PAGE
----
Foreign biotech start-up? Uncle Sam wants you! (Despite the challenging funding application process)
Here, FreeMind Group’s Ayal Ronen explains the application process for funding by US Government agencies, exploring the challenges and potential benefits of applying for non-US entities.
Burns are directly responsible for up to 4,500 deaths in the US each year, according to the Centers for Disease Control and Prevention (CDC); and of the 1.1 million people who require attention for burn-related injuries, some 10,000 die annually from infections. Clearly burns are a scourge, but they may be a little easier to treat, thanks to technology developed by Australian company Polynovo. The firm developed a product called NovoSorb, a synthetic polymer matrix that can be used to treat burns and other serious skin wounds, that helps the body build new tissue damaged by burns.
NovoSorb could help save lives – and the initial research and clinical trials that went into its development was supplied by the US Biomedical Advanced Research and Development Authority (BARDA) – even though PolyNovo began its life in Australia and is traded on the ASX.
This is just one example of the efforts of not just BARDA, but of a slew of other US agencies – the Department of Defence (DOD; US Army, DTRA, DARPA), National Institutes of Health (NIH), Food and Drug Administration (FDA) – to fund such projects. In 2020, the NIH alone awarded $263 million to 565 non-US projects, 37 percent more than just four years earlier, with other agencies providing tens of millions more.
US Government agencies distribute some $50 billion annually for such projects and while there are some limitations on non-US applicants – they are not eligible for funding by the Small Business Innovation Research (SBIR), which is exclusively for small US businesses – over 90 percent of total government funding is available to applicants from outside the US. Additionally, though many non-US applicants team up with an American partner when they apply, they do so for research purposes; non-US applicants are not required to have a US-based subsidiary or collaborator – and are free to submit funding applications on their own, whether they are part of an academic project or a private market company.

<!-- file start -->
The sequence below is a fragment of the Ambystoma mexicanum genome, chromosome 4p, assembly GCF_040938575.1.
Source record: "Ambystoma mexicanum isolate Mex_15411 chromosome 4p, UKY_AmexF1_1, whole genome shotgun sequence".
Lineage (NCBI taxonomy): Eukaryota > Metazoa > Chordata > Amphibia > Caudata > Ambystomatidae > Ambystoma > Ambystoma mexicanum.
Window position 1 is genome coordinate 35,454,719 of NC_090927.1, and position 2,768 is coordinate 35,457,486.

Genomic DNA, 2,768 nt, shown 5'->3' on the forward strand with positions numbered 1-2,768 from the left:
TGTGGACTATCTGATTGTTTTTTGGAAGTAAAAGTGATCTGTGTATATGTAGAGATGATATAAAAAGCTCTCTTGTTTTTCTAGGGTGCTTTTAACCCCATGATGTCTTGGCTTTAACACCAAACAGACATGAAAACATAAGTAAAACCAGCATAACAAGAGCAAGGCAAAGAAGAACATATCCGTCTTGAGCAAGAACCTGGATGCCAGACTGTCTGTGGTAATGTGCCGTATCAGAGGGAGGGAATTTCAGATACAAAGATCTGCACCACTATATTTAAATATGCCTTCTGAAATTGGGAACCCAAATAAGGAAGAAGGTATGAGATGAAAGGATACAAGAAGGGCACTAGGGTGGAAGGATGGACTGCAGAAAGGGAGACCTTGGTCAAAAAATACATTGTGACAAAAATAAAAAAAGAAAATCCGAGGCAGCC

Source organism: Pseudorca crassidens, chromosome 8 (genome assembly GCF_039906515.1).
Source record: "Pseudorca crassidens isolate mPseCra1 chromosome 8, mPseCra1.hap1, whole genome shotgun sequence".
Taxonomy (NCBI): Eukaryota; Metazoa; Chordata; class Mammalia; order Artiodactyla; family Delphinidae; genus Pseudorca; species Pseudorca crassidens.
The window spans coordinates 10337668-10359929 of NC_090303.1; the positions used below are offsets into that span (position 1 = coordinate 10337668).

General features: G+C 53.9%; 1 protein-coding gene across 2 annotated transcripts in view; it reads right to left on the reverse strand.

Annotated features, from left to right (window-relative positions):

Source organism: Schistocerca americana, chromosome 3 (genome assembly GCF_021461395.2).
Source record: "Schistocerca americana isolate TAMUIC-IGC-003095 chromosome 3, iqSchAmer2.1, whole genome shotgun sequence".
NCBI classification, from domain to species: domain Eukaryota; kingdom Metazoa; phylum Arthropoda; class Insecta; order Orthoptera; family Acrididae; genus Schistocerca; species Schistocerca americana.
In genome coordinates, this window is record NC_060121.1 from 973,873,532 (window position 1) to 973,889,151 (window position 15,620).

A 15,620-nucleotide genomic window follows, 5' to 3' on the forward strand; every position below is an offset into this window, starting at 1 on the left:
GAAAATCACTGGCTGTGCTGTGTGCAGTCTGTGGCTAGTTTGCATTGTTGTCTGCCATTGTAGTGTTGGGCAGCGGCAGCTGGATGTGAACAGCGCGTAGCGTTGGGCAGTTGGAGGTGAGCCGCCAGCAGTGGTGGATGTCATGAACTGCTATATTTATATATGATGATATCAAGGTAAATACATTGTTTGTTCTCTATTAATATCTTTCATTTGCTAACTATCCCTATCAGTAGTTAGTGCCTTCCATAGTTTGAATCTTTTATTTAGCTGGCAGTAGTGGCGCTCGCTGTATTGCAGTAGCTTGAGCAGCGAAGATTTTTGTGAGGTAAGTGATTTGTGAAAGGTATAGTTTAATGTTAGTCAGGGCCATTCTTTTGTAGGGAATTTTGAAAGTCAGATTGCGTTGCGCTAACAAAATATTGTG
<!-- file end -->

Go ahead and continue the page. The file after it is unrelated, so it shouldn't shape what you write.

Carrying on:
Moreover, the rules that apply to government funding in the US apply to non-US projects as well. Money is provided as a non-dilutive grant – there is no need for a private business to sign over intellectual property (IP), place a representative of the agency providing the money on their board of directors or modify their business plan. Additionally, the government agencies are willing to increase their funding of foreign entities if needed; total funding to non-US is not a fixed sum: the more non-US applicants with innovative projects backed by quality science apply, the more funding will be distributed to them. For non-US companies – as well as those located stateside – the deal is as good, if not better, than any offered by venture capital firms, banks or angels.
But being selected for funding is not necessarily easy; competition is fierce and it is the best science in the world that ultimately wins awards. To qualify, companies must not only present their ideas, technology or research in an organised and clear manner, but they also must be backed by the appropriate scientific studies. In its guide for applicants, the NIH says that it “really cares about the details” and seeks to ensure that “the topic of the application fits NIH’s mission.” Applicants need to prove to the agency that their project has “scientific and technical merit,” that the project has “a strong scientific premise,” that it will “improve scientific knowledge, technical capability, and/or clinical practice,” that the “overall strategy, methodology, and analyses are well-reasoned and appropriate to accomplish the specific aims of the project,” and much more.